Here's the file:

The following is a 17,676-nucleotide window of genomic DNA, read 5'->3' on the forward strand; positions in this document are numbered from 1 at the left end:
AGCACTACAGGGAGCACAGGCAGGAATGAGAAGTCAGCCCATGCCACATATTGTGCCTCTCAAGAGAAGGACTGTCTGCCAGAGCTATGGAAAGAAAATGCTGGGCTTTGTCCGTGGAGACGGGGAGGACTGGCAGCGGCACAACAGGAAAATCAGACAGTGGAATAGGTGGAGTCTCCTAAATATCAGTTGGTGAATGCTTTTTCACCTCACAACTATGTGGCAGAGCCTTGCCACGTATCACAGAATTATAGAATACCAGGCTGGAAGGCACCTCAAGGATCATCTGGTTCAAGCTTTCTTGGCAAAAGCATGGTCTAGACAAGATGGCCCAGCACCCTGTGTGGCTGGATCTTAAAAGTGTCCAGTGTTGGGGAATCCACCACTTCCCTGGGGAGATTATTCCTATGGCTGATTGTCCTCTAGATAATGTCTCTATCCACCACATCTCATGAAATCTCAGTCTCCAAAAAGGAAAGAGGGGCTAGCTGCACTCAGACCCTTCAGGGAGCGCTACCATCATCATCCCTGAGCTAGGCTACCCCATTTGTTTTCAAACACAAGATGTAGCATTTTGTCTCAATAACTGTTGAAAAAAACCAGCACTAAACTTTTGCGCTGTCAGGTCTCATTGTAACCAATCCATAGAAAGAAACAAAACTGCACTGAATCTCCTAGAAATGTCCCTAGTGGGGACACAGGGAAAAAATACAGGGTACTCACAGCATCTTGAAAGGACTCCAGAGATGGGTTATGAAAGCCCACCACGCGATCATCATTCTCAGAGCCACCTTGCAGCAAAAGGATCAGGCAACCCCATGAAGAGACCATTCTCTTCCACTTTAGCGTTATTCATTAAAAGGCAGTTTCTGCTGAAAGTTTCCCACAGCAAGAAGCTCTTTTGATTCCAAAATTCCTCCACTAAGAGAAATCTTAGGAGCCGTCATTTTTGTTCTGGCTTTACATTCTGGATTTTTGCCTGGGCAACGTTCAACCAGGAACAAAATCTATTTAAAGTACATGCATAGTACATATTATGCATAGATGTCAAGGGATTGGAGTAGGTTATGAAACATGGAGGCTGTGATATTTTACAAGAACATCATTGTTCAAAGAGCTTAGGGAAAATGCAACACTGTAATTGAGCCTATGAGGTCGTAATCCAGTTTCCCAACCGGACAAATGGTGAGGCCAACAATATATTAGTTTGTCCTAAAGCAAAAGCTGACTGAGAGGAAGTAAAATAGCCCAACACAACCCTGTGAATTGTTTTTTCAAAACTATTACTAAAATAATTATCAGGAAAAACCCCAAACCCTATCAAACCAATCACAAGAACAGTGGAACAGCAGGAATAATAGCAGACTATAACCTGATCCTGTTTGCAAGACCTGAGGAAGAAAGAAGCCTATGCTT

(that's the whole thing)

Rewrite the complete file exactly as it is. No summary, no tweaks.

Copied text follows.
The following is a 17,676-nucleotide window of genomic DNA, read 5'->3' on the forward strand; positions in this document are numbered from 1 at the left end:
AGCACTACAGGGAGCACAGGCAGGAATGAGAAGTCAGCCCATGCCACATATTGTGCCTCTCAAGAGAAGGACTGTCTGCCAGAGCTATGGAAAGAAAATGCTGGGCTTTGTCCGTGGAGACGGGGAGGACTGGCAGCGGCACAACAGGAAAATCAGACAGTGGAATAGGTGGAGTCTCCTAAATATCAGTTGGTGAATGCTTTTTCACCTCACAACTATGTGGCAGAGCCTTGCCACGTATCACAGAATTATAGAATACCAGGCTGGAAGGCACCTCAAGGATCATCTGGTTCAAGCTTTCTTGGCAAAAGCATGGTCTAGACAAGATGGCCCAGCACCCTGTGTGGCTGGATCTTAAAAGTGTCCAGTGTTGGGGAATCCACCACTTCCCTGGGGAGATTATTCCTATGGCTGATTGTCCTCTAGATAATGTCTCTATCCACCACATCTCATGAAATCTCAGTCTCCAAAAAGGAAAGAGGGGCTAGCTGCACTCAGACCCTTCAGGGAGCGCTACCATCATCATCCCTGAGCTAGGCTACCCCATTTGTTTTCAAACACAAGATGTAGCATTTTGTCTCAATAACTGTTGAAAAAAACCAGCACTAAACTTTTGCGCTGTCAGGTCTCATTGTAACCAATCCATAGAAAGAAACAAAACTGCACTGAATCTCCTAGAAATGTCCCTAGTGGGGACACAGGGAAAAAATACAGGGTACTCACAGCATCTTGAAAGGACTCCAGAGATGGGTTATGAAAGCCCACCACGCGATCATCATTCTCAGAGCCACCTTGCAGCAAAAGGATCAGGCAACCCCATGAAGAGACCATTCTCTTCCACTTTAGCGTTATTCATTAAAAGGCAGTTTCTGCTGAAAGTTTCCCACAGCAAGAAGCTCTTTTGATTCCAAAATTCCTCCACTAAGAGAAATCTTAGGAGCCGTCATTTTTGTTCTGGCTTTACATTCTGGATTTTTGCCTGGGCAACGTTCAACCAGGAACAAAATCTATTTAAAGTACATGCATAGTACATATTATGCATAGATGTCAAGGGATTGGAGTAGGTTATGAAACATGGAGGCTGTGATATTTTACAAGAACATCATTGTTCAAAGAGCTTAGGGAAAATGCAACACTGTAATTGAGCCTATGAGGTCGTAATCCAGTTTCCCAACCGGACAAATGGTGAGGCCAACAATATATTAGTTTGTCCTAAAGCAAAAGCTGACTGAGAGGAAGTAAAATAGCCCAACACAACCCTGTGAATTGTTTTTTCAAAACTATTACTAAAATAATTATCAGGAAAAACCCCAAACCCTATCAAACCAATCACAAGAACAGTGGAACAGCAGGAATAATAGCAGACTATAACCTGATCCTGTTTGCAAGACCTGAGGAAGAAAGAAGCCTATGCTT